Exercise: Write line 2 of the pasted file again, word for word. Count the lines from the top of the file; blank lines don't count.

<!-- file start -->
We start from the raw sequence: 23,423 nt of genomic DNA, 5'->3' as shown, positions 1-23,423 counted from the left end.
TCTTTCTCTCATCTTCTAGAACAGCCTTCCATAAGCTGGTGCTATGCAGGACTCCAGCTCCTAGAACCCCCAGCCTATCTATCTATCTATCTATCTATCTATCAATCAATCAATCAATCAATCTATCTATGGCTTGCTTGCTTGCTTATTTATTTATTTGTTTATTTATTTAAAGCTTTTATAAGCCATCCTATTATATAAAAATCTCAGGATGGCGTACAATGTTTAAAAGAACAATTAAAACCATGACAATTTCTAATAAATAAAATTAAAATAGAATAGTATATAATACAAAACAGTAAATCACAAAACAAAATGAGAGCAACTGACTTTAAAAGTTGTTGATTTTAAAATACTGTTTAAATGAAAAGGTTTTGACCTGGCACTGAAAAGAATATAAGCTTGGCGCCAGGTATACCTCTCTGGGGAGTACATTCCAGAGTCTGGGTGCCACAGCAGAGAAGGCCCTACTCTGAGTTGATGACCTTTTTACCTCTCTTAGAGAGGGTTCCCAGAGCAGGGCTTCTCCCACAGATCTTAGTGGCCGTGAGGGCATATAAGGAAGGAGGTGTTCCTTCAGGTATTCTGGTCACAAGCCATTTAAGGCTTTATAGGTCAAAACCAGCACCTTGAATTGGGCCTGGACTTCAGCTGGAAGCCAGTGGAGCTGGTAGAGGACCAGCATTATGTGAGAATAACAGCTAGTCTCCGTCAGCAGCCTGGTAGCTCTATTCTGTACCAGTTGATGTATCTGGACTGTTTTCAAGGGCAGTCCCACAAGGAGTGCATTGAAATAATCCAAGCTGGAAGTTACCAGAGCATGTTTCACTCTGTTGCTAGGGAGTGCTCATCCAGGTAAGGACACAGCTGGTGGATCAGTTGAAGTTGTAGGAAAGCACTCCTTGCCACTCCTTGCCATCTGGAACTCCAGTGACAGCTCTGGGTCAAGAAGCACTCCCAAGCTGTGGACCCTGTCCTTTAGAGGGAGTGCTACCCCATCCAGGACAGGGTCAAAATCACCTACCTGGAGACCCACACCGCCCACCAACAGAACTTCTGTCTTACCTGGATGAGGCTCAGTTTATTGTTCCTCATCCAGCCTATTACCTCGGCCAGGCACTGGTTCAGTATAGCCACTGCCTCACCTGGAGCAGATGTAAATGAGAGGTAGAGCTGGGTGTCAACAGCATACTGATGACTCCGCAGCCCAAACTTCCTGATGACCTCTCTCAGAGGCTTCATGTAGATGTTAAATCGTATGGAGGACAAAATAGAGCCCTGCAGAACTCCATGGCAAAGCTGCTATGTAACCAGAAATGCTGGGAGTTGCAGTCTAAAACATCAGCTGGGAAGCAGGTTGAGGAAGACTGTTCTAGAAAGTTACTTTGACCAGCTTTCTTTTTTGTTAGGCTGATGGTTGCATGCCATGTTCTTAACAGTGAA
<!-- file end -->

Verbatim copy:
TCTTTCTCTCATCTTCTAGAACAGCCTTCCATAAGCTGGTGCTATGCAGGACTCCAGCTCCTAGAACCCCCAGCCTATCTATCTATCTATCTATCTATCTATCAATCAATCAATCAATCAATCTATCTATGGCTTGCTTGCTTGCTTATTTATTTATTTGTTTATTTATTTAAAGCTTTTATAAGCCATCCTATTATATAAAAATCTCAGGATGGCGTACAATGTTTAAAAGAACAATTAAAACCATGACAATTTCTAATAAATAAAATTAAAATAGAATAGTATATAATACAAAACAGTAAATCACAAAACAAAATGAGAGCAACTGACTTTAAAAGTTGTTGATTTTAAAATACTGTTTAAATGAAAAGGTTTTGACCTGGCACTGAAAAGAATATAAGCTTGGCGCCAGGTATACCTCTCTGGGGAGTACATTCCAGAGTCTGGGTGCCACAGCAGAGAAGGCCCTACTCTGAGTTGATGACCTTTTTACCTCTCTTAGAGAGGGTTCCCAGAGCAGGGCTTCTCCCACAGATCTTAGTGGCCGTGAGGGCATATAAGGAAGGAGGTGTTCCTTCAGGTATTCTGGTCACAAGCCATTTAAGGCTTTATAGGTCAAAACCAGCACCTTGAATTGGGCCTGGACTTCAGCTGGAAGCCAGTGGAGCTGGTAGAGGACCAGCATTATGTGAGAATAACAGCTAGTCTCCGTCAGCAGCCTGGTAGCTCTATTCTGTACCAGTTGATGTATCTGGACTGTTTTCAAGGGCAGTCCCACAAGGAGTGCATTGAAATAATCCAAGCTGGAAGTTACCAGAGCATGTTTCACTCTGTTGCTAGGGAGTGCTCATCCAGGTAAGGACACAGCTGGTGGATCAGTTGAAGTTGTAGGAAAGCACTCCTTGCCACTCCTTGCCATCTGGAACTCCAGTGACAGCTCTGGGTCAAGAAGCACTCCCAAGCTGTGGACCCTGTCCTTTAGAGGGAGTGCTACCCCATCCAGGACAGGGTCAAAATCACCTACCTGGAGACCCACACCGCCCACCAACAGAACTTCTGTCTTACCTGGATGAGGCTCAGTTTATTGTTCCTCATCCAGCCTATTACCTCGGCCAGGCACTGGTTCAGTATAGCCACTGCCTCACCTGGAGCAGATGTAAATGAGAGGTAGAGCTGGGTGTCAACAGCATACTGATGACTCCGCAGCCCAAACTTCCTGATGACCTCTCTCAGAGGCTTCATGTAGATGTTAAATCGTATGGAGGACAAAATAGAGCCCTGCAGAACTCCATGGCAAAGCTGCTATGTAACCAGAAATGCTGGGAGTTGCAGTCTAAAACATCAGCTGGGAAGCAGGTTGAGGAAGACTGTTCTAGAAAGTTACTTTGACCAGCTTTCTTTTTTGTTAGGCTGATGGTTGCATGCCATGTTCTTAACAGTGAA